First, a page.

Today, the House Agriculture Committee held a hearing to assess the progress of global derivatives reforms since the Dodd-Frank Wall Street Reform and Consumer Protection Act was signed into law five years ago. Dodd-Frank imposed sweeping new regulations over the financial industry, including the regulation of swaps under Title VII, which had previously not been regulated in the U.S.
Smith, Stenholm Reaffirm Need For IMF Assistance to Asia IMF Funding "Good for U.S. Farmers and Rancehrs," Smith Says
WASHINGTON, D.C. - Congressman Bob Smith (R-Or), Chairman of the House Committee on Agriculture, and Congressman Charlie Stenholm (D-TX), the Committee's Ranking Member, today pledged continued support of International Monetary Fund (IMF) assistance for Asia to aid countries affected by the Asian financial crisis and lessen the potentially devastating impact on America's farmers and ranchers.
Today, Federal Reserve Chairman Alan Greenspan, Treasury Secretary Robert Rubin, and Agriculture Secretary Dan Glickman appeared before the House Agriculture Committee to discuss the need to protect U.S. economic interests, particularly the agricultural industry, in the face of Asia's current financial crisis. This was the second hearing held by the Committee regarding IMF.
"United States farmers and ranchers and our agriculture markets are dependent upon export markets around the world. The United States must protect its economic interests, particularly its share of the agricultural market in Asia," Smith said.
"USDA was able to approve $2.5 billion of GSM export credit guarantees for South Korea, Indonesia, Thailand, and Malaysia to help maintain the U.S. share of that market only because of the reforms required by the IMF in those countries affected by the Asian financial crisis. A loss of Asian markets, which account for 12 percent of the U.S. agriculture export market, would have a devastating effect on U.S. farmers and ranchers," Smith said.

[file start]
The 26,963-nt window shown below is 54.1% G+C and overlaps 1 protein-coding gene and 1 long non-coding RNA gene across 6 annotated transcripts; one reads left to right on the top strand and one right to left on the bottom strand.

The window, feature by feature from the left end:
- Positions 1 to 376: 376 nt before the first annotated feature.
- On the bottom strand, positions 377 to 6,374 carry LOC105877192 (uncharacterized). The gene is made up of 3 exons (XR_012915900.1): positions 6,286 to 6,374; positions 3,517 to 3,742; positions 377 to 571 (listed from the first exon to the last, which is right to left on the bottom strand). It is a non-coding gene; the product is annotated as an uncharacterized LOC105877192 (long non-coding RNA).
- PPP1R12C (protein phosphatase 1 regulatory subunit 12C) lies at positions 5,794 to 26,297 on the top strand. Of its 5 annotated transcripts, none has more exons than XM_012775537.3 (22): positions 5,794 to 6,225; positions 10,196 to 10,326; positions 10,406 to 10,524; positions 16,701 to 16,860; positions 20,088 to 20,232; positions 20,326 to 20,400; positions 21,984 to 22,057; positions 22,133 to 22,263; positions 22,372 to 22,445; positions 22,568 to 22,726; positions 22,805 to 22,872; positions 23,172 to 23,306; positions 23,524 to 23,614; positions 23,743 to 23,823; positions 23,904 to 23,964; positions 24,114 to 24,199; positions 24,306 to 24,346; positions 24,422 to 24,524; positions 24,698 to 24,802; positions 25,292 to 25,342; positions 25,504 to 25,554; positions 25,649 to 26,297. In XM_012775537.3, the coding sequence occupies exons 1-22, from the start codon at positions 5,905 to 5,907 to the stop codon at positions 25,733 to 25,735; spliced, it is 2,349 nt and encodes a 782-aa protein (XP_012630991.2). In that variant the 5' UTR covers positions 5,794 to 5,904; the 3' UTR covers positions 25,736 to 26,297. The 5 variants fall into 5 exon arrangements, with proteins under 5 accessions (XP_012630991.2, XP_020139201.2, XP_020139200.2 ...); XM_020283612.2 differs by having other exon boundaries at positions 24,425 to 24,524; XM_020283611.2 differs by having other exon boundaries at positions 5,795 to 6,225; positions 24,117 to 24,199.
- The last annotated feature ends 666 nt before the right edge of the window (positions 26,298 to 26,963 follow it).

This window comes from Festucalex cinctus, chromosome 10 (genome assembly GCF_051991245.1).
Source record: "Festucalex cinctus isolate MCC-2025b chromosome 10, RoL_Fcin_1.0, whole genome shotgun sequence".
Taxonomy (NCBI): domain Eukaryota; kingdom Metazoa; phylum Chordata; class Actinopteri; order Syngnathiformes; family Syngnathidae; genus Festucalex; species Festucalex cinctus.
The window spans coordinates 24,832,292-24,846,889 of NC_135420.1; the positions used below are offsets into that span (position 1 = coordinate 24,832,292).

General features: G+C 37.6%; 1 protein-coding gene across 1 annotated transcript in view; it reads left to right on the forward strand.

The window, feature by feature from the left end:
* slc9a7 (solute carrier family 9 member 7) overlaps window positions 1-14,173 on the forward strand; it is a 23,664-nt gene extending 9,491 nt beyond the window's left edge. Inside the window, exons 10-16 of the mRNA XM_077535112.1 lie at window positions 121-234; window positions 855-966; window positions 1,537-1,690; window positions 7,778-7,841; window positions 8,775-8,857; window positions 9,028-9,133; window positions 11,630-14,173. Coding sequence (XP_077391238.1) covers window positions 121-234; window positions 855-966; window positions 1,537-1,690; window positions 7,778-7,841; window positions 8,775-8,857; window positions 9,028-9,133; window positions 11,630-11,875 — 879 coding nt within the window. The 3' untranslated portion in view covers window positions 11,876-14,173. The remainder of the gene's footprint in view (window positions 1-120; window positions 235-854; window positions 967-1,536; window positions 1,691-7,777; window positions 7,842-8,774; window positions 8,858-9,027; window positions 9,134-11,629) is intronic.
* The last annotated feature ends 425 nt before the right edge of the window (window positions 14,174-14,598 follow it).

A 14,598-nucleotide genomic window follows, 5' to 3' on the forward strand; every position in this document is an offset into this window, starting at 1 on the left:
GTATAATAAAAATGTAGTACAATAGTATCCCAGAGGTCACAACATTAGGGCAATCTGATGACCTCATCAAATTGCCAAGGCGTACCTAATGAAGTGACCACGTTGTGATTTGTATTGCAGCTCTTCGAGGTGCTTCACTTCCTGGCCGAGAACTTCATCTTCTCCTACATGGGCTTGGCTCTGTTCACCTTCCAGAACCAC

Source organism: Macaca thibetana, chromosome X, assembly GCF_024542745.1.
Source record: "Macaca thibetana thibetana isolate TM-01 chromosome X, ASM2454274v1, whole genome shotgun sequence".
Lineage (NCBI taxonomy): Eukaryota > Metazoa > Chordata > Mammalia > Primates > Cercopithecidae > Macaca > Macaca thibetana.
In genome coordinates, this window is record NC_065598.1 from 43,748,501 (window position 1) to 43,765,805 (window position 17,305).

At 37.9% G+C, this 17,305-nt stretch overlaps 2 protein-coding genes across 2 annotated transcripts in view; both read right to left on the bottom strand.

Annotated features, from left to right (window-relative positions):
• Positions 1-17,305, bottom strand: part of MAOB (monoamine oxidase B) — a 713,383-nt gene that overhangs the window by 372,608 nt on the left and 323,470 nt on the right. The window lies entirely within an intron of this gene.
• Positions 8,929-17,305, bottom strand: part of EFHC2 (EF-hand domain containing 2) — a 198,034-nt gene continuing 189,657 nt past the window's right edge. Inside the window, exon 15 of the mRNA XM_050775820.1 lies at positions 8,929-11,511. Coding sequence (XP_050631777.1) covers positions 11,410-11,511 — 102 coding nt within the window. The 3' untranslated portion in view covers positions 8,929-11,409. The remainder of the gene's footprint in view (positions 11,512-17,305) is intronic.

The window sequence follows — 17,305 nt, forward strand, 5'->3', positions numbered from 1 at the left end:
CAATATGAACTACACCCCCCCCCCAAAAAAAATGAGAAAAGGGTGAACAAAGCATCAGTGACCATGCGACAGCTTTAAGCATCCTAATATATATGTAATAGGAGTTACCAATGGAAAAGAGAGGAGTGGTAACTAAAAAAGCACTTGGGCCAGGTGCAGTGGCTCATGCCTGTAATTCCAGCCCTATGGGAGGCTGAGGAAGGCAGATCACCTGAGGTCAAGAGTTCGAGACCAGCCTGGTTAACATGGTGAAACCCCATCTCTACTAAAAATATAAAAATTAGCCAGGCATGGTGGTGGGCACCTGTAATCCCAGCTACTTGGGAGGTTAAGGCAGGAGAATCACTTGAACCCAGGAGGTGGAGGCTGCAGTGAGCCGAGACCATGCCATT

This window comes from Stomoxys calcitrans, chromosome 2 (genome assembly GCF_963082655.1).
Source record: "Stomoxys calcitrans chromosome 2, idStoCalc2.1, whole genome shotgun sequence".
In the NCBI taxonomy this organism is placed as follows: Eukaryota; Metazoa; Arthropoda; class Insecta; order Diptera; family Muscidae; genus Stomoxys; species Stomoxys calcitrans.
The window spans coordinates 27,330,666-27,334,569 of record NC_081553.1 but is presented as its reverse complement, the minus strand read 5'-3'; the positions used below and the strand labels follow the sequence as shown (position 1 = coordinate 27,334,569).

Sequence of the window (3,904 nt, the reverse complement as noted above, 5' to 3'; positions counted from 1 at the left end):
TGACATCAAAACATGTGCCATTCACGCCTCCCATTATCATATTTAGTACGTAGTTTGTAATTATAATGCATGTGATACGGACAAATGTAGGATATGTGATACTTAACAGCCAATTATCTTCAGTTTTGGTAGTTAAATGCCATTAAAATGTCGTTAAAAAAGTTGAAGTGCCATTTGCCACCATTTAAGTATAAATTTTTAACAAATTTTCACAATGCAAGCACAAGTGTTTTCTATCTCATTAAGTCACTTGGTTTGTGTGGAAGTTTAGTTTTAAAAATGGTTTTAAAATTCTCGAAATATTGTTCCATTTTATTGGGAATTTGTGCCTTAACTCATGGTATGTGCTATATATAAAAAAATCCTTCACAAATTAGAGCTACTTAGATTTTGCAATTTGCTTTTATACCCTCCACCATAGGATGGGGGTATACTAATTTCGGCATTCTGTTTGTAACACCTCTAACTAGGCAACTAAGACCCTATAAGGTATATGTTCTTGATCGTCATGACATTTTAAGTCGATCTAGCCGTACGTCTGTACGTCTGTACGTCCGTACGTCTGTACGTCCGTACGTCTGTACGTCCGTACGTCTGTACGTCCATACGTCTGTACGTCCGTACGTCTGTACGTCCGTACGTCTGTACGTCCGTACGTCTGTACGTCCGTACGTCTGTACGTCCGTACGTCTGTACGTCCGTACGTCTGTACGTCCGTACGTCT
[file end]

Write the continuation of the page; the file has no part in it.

IMF-required reforms include the elimination of all trade-related subsidies and adoption of international, science-based measures on pesticide residue levels in Korea, the potential elimination of tariffs and tariff rate quotas in Thailand, and a limit on the import and distribution monopoly to rice and the allowance of private entities to import wheat, flour, soybeans, and garlic in Indonesia.
"A prosperous Asia is vital to the farmers and ranchers of the Pacific Northwest. In 1997 alone, Oregon exported more than $3 billion worth of agricultural goods, primarily to Asian countries. This Committee will not stand idly by and watch while America's farmers and ranchers lose their key export markets. I support IMF funding to break down foreign trade barriers and maintain agricultural exports," Smith added after the hearing.
Chairman Smith also received a letter today from over 70 agriculture industry groups offering their support of IMF assistance and calling on members of the Agriculture Committee to continue working toward the enactment of other market opening legislation such as fast track authority.
"As a result of the Asian crisis, the IMF's financial resources are at historically low levels, limiting the Fund's ability to respond if the crisis spreads," said Charlie Stenholm, the committee's ranking minority member. "It is worth noting that, for those countries receiving aid, the IMF has reached agreements which will liberalize trade to the benefit of US agriculture."
Smith represents Oregon's Second Congressional District in the U.S. House of Representatives - which includes most of eastern, southern, and central Oregon - in the U.S. House of Representatives. Stenholm represents Texas' Seventeenth Congressional District, a sprawling agricultural district in west central Texas.